As the Orange County Board of Supervisors voted Tuesday to make it illegal to brandish fake guns, Supervisor Harriett M. Wieder urged the board to consider a gun control measure that would ban possession of real firearms.
With her colleagues on the board listening in stunned silence, Wieder said that the 5-0 vote outlawing threatening displays of replica guns "does open the door on this discussion" and that firearms are "2 times, 10 times, 100 times as dangerous" as replicas.
Board Chairman Roger R. Stanton quickly limited the supervisors' action to the question of "look-alike" guns, and the supervisors took no official notice of Wieder's suggestions.
Los Angeles County has also enacted a fake-gun ordinance, and Anaheim and Costa Mesa have similar laws. A newly enacted state law on the same subject is to take effect Jan. 1.
Wieder said at the supervisors' meeting that she would have her staff and other county staff study the broader issue of gun control and see whether the county's lobbyists in Sacramento and Washington could develop legislation.
Afterward, Supervisors Stanton, Don R. Roth and Gaddi H. Vasquez said they thought current laws on gun control are satisfactory. Sheriff Brad Gates agreed. Supervisor Thomas F. Riley could not be reached for comment.
Past efforts in other U.S. jurisdictions to stiffen restrictions on gun possession or to ban firearms have met with strong opposition, with opponents arguing that the constitutional right to bear arms bars such laws. Wieder said she was aware of the opposition but still wanted a closer look at the issue.
In urging the supervisors to ban the brandishing of replicas, Gates displayed the type of guns he considers dangerous. He showed the supervisors models of a .45-caliber revolver, a Uzi submachine gun, a pistol with a two-inch barrel and other weapons he said had been seized by police agencies from people brandishing or possessing them.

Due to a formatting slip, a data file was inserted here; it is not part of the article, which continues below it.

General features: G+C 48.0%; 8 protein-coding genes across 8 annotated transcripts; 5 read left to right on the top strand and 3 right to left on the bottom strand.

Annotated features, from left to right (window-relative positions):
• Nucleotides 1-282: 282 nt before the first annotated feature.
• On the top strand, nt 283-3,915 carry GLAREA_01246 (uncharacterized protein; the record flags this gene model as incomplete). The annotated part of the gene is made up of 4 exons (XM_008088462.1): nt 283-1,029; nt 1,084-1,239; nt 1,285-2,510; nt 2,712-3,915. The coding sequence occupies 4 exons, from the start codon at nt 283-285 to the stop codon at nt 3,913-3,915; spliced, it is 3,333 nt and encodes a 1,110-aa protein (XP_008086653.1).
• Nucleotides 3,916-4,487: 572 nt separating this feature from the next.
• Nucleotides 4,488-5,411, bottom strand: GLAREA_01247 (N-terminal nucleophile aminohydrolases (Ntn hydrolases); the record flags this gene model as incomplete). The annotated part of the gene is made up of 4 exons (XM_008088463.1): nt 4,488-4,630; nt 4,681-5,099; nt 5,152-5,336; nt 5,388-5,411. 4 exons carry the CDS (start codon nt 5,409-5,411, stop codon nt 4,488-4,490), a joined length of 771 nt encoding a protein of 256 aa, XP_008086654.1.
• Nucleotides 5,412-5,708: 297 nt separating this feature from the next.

Wieder said that "from time immemorial little boys played with guns, but I guess now big men play with their toys, too."
Gates and California Highway Patrol Capt. Steve Malone cited several instances in which officers have been confronted by men wielding model guns and stressed that even at close range the weapons appear real, forcing the officers to draw their own guns.
Gates said that last Wednesday a 26-year-old man phoned the Sheriff's Department, said he was going to kill himself and displayed what appeared to be the butt of a gun in his pocket when deputies arrived.
The deputies drew their guns and physically subdued the man, Gates said. The weapon turned out to be a look-alike of a revolver, and the suspect told hospital personnel that he had hoped that the deputies would shoot him.
Man With Uzi Replica
Malone said that last month CHP officers stopped a man "menacing passing cars on the (Interstate 5) freeway" with what eventually turned out to be a black plastic squirt gun that looked like a Uzi submachine gun. Because the man did not break any law in the presence of the officers, he was turned loose, Malone said.
Gates and Malone urged the supervisor to recommend that cities in their districts pass similar laws banning the threatening use of replica guns.
Violation of the Orange County ordinance is punishable by up to six months in jail.